Tackling invasive non-native species (INNS) to help protect our wildlife

Water companies like ourselves are highly vulnerable to Invasive Non-Native Species (INNS), not only as landowners, but as significant landowners of wetland habitats - 40% of INNS are aquatic and are particularly problematic to deal with.

Non-native species are plants and animals that have been moved from their place of origin into Britain by humans (intentionally or accidentally). There's thought to be around 2000 non-native species in Britain.

Invasive non-native species (INNS) are non-native species which have a negative impact on the environment, economy or health of the place they've been moved to. In Britain, it's estimated that 10% of the non-native species are invasive - that's around 200 species, and the number is increasing.

A serious threat to biodiversity

Amongst habitat loss, fragmentation, pollution and climate change, INNS are one of the topmost serious threats to biodiversity. Recordings show that around 40% of Britain’s 200+ registered INNS are known to be aquatic. For us, that causes serious concern.

We carry out detailed surveys to identify INNS and have identified priority sites, species and activities. We are also reviewing region-wide risks.

Japanese knotweed

Japanese knotweed

This resilient, deep-rooted perennial is listed by the World Conservation Union as one of our planet’s worst invasive species. It has huge potential to cause significant structural damage at our treatment works and weirs. 

We’re monitoring knotweed on our sites via digital mapping technology and are working closely with ecological management experts, Ebsford Environmental, towards viable management solutions, including spraying it.

Himalayan Balsam

Himalayan balsam

This plant has quickly become one of the UK's most invasive weed species. Colonising in riverbanks and damp areas it can out-compete native plants for pollination and can reduce insect numbers. It can cause erosion, increase sedimentation, and affect water quality.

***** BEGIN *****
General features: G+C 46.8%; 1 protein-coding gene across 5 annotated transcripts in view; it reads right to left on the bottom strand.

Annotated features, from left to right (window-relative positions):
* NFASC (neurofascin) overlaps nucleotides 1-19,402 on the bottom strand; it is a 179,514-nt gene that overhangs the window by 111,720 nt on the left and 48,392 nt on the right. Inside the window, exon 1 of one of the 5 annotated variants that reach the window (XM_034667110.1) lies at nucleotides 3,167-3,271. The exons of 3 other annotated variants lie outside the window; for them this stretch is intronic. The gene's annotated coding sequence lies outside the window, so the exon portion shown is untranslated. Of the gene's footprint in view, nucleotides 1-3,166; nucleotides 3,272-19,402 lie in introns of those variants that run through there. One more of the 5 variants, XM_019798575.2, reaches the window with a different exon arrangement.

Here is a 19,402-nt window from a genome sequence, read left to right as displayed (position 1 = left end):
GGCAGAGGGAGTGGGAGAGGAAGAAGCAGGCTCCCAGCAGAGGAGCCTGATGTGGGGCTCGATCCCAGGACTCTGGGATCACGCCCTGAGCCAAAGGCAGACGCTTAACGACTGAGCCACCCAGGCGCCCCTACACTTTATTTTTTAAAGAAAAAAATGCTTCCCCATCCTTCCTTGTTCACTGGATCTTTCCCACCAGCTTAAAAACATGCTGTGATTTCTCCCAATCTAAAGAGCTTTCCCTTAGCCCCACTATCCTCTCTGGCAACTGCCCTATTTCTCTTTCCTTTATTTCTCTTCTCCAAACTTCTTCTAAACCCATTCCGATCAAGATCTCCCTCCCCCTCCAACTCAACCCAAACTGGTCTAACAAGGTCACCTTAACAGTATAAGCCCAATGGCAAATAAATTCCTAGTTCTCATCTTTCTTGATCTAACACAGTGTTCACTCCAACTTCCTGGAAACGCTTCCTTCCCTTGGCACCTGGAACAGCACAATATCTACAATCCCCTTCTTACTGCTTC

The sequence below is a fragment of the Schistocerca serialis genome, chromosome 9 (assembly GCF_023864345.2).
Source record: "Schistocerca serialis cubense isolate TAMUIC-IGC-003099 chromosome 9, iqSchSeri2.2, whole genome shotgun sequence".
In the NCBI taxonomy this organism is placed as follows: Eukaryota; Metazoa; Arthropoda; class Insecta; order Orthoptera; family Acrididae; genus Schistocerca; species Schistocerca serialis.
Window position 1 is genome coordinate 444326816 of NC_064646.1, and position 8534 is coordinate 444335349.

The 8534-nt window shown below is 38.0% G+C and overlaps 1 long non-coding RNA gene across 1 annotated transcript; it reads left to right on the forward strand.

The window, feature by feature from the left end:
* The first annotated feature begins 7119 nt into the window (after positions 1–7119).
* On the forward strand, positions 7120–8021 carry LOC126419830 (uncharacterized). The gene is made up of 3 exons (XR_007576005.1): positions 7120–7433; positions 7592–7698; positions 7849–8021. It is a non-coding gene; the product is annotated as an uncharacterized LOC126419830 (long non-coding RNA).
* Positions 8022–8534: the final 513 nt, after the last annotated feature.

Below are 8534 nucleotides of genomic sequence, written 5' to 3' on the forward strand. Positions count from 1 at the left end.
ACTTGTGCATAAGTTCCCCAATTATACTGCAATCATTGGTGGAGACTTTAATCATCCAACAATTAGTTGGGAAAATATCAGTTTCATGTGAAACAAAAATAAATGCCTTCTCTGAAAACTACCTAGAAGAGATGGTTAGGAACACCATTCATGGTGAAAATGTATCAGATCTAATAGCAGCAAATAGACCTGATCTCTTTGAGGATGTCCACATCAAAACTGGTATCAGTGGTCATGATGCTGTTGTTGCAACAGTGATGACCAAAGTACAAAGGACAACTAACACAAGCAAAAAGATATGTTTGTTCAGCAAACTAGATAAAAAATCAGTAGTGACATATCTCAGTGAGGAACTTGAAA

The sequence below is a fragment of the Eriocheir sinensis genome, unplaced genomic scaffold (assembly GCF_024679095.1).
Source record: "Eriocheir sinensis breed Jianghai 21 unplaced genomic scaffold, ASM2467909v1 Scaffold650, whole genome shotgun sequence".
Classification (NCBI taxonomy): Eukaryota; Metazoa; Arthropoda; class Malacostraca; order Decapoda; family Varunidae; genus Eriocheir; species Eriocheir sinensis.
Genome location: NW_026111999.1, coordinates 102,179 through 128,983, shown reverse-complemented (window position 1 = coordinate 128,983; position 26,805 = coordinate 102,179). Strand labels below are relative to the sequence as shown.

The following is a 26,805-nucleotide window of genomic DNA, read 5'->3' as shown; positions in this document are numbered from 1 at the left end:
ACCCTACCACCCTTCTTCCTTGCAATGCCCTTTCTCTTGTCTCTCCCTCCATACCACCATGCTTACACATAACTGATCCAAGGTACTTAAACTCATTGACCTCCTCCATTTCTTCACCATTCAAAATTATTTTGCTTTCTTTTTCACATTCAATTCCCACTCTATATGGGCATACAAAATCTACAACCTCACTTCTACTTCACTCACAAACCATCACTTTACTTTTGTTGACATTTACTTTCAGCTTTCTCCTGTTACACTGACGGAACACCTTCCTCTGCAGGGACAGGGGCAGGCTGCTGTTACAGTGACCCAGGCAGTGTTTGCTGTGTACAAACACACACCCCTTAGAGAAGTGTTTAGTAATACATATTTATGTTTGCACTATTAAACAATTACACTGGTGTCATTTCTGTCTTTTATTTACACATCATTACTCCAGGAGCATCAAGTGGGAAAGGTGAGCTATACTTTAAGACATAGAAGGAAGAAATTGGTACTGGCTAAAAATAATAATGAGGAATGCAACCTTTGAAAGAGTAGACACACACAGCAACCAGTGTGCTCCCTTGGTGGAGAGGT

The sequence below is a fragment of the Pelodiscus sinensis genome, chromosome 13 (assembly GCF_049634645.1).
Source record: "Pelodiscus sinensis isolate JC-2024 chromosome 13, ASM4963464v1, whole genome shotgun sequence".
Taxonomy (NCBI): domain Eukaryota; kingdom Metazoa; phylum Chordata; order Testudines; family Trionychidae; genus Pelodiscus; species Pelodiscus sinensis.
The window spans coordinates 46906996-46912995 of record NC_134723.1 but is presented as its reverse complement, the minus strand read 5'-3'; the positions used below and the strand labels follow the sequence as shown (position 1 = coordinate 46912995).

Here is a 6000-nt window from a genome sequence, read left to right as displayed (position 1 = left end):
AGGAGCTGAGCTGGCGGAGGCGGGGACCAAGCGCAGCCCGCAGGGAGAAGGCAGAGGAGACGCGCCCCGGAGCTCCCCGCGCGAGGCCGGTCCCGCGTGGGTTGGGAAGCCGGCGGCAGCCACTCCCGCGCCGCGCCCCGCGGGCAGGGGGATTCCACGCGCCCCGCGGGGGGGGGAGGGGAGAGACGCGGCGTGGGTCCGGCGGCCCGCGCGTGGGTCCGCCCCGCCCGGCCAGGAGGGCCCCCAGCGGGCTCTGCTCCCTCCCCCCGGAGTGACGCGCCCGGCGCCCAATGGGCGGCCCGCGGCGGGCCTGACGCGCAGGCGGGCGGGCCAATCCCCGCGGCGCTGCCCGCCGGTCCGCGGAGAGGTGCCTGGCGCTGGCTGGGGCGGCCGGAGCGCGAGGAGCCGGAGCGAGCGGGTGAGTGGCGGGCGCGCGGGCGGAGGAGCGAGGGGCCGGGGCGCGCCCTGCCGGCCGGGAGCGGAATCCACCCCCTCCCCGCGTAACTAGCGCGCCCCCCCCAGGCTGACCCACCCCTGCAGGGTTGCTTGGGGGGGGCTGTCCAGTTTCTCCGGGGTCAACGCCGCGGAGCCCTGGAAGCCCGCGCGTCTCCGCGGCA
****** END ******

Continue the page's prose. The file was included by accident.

We support Hampshire and the Isle of Wight Wildlife Trust and volunteers to control this plant at two sites - Ampress WTW and Little Avon.

Crassula waterweed

Crassula and Nuttall’s waterweed

A powerful water weed that can affect oxygen levels, choke abstraction points and can cause health and safety issues for maintenance and recreation at reservoirs.

We are monitoring these species on or near two of our sites Longham Lakes and Blashford complex and liaise with South West Lakes Trust and Hampshire and the Isle of Wight Wildlife Trust regarding monitoring and biosecurity measures.

american signal crayfish

American signal crayfish

American signal crayfish carry a plague which kills our native crayfish. They can degrade reservoir banks by burrowing, causing sedimentation, reducing water quality and have a negative impact on fish.

We are working a range of stakeholders at one site the Blashford Lakes complex partners to implement biosecurity measures.

Our partnerships

In collaboration with our partners, we actively tackle the challenge of invasive non-native species on our water sites. We embrace innovative research and measures to prevent these species from establishing themselves, while also working closely with our partners to achieve a collective impact.

South West Lakes Trust logo Environment Agency logo Angling trust logo
CABI logo hampshire isle of wight wildlife logo NNSS logo

Simple steps to prevent the introduction of new or spread of established INNS

Check, clean + dry

Whenever you leave a lake, remember to check your equipment, boat and clothing for mud, aquatic animals or plant material. Clean everything thoroughly and dry items before using again as some invasive plants can survive up to two weeks in damp conditions.

Check, clean + dry image